Circumstances are certainly important. No doubt Abd al-Rahman could point to a few in his life. But paradoxically, a better explanation for his unhappiness may have been his own search for well-being. And the same might go for you.

Have you ever known an alcoholic? They generally drink to relieve craving or anxiety — in other words, to attenuate a source of unhappiness. Yet it is the drink that ultimately prolongs their suffering. The same principle was at work for Abd al-Rahman in his pursuit of fame, wealth and pleasure.

Consider fame. In 2009, researchers from the University of Rochester conducted a study tracking the success of 147 recent graduates in reaching their stated goals after graduation. Some had “intrinsic” goals, such as deep, enduring relationships. Others had “extrinsic” goals, such as achieving reputation or fame. The scholars found that intrinsic goals were associated with happier lives. But the people who pursued extrinsic goals experienced more negative emotions, such as shame and fear. They even suffered more physical maladies.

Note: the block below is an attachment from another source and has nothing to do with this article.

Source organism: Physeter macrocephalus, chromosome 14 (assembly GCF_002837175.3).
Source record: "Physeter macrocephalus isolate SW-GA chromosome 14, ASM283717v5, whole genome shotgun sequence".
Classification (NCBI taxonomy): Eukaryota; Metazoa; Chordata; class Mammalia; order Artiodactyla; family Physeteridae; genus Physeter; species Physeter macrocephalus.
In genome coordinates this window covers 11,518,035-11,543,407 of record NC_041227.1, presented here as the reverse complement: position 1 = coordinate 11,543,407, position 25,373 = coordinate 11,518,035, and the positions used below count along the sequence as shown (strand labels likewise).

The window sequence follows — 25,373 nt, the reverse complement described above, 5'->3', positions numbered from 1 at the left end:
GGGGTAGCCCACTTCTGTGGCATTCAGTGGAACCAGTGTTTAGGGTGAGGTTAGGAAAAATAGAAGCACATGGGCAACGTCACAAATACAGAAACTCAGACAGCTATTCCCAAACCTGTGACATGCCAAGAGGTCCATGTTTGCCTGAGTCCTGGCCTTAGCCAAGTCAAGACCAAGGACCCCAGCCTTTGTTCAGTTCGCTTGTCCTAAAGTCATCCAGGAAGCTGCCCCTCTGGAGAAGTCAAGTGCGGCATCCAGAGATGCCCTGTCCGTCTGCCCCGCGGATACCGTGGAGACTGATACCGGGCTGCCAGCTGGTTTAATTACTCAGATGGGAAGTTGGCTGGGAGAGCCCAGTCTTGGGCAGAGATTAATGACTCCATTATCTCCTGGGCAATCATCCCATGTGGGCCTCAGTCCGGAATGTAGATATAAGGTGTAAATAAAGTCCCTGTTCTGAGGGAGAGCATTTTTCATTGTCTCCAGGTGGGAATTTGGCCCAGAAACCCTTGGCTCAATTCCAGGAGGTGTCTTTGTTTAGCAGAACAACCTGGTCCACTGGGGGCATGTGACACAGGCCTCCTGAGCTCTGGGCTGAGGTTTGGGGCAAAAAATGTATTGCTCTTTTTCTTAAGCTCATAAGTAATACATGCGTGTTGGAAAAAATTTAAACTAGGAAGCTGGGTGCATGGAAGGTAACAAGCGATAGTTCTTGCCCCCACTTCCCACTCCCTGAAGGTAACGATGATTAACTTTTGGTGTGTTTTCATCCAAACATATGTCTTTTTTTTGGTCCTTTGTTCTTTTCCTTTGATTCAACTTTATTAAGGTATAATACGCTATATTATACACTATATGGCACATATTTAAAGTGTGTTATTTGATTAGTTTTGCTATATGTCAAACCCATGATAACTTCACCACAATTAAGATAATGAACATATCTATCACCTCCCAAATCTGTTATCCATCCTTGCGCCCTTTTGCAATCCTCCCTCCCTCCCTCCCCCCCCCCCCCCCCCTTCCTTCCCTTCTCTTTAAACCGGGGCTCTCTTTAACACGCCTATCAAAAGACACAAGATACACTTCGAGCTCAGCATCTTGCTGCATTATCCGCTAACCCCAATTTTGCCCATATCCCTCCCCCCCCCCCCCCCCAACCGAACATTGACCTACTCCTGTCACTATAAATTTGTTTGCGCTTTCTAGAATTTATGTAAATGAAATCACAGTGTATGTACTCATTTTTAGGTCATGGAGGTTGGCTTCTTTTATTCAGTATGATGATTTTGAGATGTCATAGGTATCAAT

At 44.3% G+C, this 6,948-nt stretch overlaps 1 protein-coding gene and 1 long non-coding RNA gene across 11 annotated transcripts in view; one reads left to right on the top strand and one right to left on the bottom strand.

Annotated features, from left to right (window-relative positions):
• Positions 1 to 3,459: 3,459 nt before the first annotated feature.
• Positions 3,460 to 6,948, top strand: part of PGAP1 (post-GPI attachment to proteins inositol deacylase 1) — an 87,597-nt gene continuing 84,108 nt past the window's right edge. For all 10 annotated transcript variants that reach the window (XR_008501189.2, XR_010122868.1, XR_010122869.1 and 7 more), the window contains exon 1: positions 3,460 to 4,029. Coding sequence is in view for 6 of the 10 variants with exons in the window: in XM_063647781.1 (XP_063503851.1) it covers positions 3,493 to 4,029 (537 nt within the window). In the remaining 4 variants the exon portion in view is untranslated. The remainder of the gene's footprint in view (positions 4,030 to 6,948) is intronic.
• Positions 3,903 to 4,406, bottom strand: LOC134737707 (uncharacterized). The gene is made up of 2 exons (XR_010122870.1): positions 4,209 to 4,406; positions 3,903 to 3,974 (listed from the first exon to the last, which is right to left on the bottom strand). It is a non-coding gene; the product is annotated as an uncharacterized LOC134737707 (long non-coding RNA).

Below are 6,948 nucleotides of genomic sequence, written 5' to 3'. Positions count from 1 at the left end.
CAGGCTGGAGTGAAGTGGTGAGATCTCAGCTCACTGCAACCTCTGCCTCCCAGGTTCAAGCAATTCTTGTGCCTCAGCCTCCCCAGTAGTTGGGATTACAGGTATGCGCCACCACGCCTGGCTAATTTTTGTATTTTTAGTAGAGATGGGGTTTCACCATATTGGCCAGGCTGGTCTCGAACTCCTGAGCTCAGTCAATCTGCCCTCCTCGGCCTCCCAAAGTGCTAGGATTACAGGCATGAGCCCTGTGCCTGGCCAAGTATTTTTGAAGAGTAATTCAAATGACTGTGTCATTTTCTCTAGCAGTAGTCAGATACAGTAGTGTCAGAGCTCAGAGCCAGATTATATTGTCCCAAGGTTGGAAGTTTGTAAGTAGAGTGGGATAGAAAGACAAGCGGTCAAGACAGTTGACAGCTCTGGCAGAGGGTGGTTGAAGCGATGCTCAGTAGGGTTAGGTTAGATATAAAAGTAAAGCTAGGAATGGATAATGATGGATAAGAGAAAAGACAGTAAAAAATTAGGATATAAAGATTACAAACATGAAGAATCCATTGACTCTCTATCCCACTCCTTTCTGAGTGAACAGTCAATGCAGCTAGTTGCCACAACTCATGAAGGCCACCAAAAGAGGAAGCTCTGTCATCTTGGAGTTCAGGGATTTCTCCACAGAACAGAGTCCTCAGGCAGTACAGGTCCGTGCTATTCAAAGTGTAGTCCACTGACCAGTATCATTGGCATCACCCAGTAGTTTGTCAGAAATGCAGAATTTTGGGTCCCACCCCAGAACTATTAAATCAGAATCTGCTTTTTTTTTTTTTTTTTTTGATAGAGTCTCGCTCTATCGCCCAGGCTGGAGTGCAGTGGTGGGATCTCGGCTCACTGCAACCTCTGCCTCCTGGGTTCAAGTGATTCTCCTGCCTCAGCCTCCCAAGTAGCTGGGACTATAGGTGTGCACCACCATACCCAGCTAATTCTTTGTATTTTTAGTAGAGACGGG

This is one of the cruelest ironies in life. I work in Washington, right in the middle of intensely public political battles. Bar none, the unhappiest people I have ever met are those most dedicated to their own self-aggrandizement — the pundits, the TV loudmouths, the media know-it-alls. They build themselves up and promote their images, but feel awful most of the time.

That’s the paradox of fame. Just like drugs and alcohol, once you become addicted, you can’t live without it. But you can’t live with it, either. Celebrities have described fame like being “an animal in a cage; a toy in a shop window; a Barbie doll; a public facade; a clay figure; or, that guy on TV,” according to research by the psychologist Donna Rockwell. Yet they can’t give it up.